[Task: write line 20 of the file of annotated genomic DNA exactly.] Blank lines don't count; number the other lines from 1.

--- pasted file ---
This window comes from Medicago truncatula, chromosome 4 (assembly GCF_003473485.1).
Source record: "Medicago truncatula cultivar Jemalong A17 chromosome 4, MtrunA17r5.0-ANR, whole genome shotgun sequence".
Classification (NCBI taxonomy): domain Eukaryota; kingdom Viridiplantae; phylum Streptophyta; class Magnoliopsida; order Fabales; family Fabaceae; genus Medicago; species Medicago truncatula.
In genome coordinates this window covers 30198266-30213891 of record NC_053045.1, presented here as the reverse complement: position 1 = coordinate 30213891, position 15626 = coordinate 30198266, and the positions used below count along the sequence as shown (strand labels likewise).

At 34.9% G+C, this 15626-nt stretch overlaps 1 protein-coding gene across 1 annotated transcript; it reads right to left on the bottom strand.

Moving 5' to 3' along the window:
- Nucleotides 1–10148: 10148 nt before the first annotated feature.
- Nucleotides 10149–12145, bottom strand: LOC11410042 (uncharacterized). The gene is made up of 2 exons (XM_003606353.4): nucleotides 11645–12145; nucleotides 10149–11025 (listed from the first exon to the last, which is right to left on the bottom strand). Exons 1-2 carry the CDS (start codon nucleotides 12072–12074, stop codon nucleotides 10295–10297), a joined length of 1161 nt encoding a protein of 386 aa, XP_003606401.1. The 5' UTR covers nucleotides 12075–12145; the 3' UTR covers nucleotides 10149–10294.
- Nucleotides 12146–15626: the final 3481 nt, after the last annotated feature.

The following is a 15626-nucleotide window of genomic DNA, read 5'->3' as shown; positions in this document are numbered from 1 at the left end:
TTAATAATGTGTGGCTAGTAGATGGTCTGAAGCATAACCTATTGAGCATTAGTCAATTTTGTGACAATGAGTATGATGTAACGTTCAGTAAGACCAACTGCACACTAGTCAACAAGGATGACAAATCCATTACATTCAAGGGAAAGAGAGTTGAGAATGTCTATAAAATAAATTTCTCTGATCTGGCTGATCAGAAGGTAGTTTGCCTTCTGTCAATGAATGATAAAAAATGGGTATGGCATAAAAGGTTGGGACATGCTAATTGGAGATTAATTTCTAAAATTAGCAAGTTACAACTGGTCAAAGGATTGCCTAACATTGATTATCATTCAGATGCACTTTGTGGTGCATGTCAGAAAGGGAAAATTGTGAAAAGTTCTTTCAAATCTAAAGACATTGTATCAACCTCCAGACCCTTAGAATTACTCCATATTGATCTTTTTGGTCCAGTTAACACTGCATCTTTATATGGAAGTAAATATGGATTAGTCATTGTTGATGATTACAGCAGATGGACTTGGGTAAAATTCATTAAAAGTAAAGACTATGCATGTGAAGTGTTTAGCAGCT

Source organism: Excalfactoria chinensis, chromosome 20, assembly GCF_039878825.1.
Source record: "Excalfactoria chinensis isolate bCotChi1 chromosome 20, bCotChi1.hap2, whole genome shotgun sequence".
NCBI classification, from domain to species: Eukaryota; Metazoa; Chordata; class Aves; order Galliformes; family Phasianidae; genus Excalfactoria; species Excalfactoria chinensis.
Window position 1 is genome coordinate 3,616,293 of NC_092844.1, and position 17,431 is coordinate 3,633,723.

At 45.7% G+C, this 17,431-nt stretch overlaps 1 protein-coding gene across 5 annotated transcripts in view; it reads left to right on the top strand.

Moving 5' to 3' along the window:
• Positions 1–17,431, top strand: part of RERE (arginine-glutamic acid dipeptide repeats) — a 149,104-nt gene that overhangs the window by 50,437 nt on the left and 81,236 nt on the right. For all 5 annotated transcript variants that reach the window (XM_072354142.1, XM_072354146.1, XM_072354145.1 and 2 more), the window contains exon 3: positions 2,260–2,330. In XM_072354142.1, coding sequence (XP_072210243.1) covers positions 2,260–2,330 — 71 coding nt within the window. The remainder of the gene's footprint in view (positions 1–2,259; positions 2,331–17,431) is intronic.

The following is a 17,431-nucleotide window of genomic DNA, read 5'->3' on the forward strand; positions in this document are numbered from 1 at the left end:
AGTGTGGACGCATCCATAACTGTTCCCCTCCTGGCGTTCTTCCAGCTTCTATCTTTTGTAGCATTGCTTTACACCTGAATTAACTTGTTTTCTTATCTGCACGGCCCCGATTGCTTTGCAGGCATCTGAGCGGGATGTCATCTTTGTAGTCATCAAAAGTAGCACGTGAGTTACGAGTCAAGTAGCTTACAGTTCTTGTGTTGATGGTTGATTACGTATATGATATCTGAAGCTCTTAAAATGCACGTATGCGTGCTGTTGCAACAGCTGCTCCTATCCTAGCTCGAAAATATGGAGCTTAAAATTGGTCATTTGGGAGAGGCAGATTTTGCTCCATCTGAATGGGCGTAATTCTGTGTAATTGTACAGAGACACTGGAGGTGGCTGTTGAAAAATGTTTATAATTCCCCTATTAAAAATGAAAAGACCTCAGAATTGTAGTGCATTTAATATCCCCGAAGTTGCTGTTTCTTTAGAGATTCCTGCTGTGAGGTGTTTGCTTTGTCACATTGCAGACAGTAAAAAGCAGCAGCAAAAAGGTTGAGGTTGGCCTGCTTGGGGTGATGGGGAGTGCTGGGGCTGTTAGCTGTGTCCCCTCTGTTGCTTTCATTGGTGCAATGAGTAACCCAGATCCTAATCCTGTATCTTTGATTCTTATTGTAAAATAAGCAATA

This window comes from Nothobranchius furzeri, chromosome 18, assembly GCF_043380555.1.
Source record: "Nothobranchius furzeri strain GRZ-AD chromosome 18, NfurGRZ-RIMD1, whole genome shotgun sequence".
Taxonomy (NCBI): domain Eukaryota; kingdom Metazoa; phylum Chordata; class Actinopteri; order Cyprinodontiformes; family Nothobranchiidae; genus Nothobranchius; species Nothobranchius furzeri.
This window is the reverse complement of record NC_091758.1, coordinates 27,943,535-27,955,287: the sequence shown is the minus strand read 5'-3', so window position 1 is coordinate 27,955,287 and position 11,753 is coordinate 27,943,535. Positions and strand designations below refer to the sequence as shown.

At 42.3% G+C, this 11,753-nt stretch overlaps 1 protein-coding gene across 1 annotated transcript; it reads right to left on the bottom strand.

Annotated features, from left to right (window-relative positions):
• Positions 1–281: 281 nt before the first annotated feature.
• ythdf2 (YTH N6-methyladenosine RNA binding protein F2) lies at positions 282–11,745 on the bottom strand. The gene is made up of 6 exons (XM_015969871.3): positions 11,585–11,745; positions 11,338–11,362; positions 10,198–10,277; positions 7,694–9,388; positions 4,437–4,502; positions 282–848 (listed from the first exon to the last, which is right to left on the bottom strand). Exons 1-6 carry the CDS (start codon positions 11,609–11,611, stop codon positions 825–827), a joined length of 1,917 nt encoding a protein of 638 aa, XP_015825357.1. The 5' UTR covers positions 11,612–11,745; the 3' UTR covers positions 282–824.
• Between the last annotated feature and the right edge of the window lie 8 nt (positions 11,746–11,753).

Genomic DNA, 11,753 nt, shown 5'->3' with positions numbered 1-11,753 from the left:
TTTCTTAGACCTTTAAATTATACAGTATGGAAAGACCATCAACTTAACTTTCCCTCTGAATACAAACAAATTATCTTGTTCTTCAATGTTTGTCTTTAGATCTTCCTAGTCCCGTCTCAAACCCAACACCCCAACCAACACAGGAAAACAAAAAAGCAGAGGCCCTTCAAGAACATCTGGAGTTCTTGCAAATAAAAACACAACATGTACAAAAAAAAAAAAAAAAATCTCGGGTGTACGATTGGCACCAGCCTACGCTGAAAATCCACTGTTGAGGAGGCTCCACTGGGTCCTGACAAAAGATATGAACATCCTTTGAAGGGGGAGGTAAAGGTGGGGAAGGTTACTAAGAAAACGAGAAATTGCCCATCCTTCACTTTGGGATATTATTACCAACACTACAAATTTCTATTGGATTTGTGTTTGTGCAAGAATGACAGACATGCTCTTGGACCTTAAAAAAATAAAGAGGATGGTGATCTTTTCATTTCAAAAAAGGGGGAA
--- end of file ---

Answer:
AGTGTGGACGCATCCATAACTGTTCCCCTCCTGGCGTTCTTCCAGCTTCTATCTTTTGTAGCATTGCTTTACACCTGAATTAACTTGTTTTCTTATCTGCACGGCCCCGATTGCTTTGCAGGCATCTGAGCGGGATGTCATCTTTGTAGTCATCAAAAGTAGCACGTGAGTTACGAGTCAAGTAGCTTACAGTTCTTGTGTTGATGGTTGATTACGTATATGATATCTGAAGCTCTTAAAATGCACGTATGCGTGCTGTTGCAACAGCTGCTCCTATCCTAGCTCGAAAATATGGAGCTTAAAATTGGTCATTTGGGAGAGGCAGATTTTGCTCCATCTGAATGGGCGTAATTCTGTGTAATTGTACAGAGACACTGGAGGTGGCTGTTGAAAAATGTTTATAATTCCCCTATTAAAAATGAAAAGACCTCAGAATTGTAGTGCATTTAATATCCCCGAAGTTGCTGTTTCTTTAGAGATTCCTGCTGTGAGGTGTTTGCTTTGTCACATTGCAGACAGTAAAAAGCAGCAGCAAAAAGGTTGAGGTTGGCCTGCTTGGGGTGATGGGGAGTGCTGGGGCTGTTAGCTGTGTCCCCTCTGTTGCTTTCATTGGTGCAATGAGTAACCCAGATCCTAATCCTGTATCTTTGATTCTTATTGTAAAATAAGCAATA